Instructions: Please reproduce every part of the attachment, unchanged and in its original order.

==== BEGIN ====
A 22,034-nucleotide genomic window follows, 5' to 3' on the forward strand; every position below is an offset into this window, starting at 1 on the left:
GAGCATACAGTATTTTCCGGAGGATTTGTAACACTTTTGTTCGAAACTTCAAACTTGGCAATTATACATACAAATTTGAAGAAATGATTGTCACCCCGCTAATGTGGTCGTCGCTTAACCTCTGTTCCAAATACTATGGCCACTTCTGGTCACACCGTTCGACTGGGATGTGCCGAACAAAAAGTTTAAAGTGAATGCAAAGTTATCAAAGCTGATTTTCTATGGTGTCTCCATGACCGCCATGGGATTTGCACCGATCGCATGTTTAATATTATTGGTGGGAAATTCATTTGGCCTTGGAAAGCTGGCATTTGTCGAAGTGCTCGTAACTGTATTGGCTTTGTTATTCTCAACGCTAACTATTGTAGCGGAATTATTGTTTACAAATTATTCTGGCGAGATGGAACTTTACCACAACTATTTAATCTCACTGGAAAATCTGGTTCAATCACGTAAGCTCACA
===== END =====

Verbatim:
A 22,034-nucleotide genomic window follows, 5' to 3' on the forward strand; every position below is an offset into this window, starting at 1 on the left:
GAGCATACAGTATTTTCCGGAGGATTTGTAACACTTTTGTTCGAAACTTCAAACTTGGCAATTATACATACAAATTTGAAGAAATGATTGTCACCCCGCTAATGTGGTCGTCGCTTAACCTCTGTTCCAAATACTATGGCCACTTCTGGTCACACCGTTCGACTGGGATGTGCCGAACAAAAAGTTTAAAGTGAATGCAAAGTTATCAAAGCTGATTTTCTATGGTGTCTCCATGACCGCCATGGGATTTGCACCGATCGCATGTTTAATATTATTGGTGGGAAATTCATTTGGCCTTGGAAAGCTGGCATTTGTCGAAGTGCTCGTAACTGTATTGGCTTTGTTATTCTCAACGCTAACTATTGTAGCGGAATTATTGTTTACAAATTATTCTGGCGAGATGGAACTTTACCACAACTATTTAATCTCACTGGAAAATCTGGTTCAATCACGTAAGCTCACA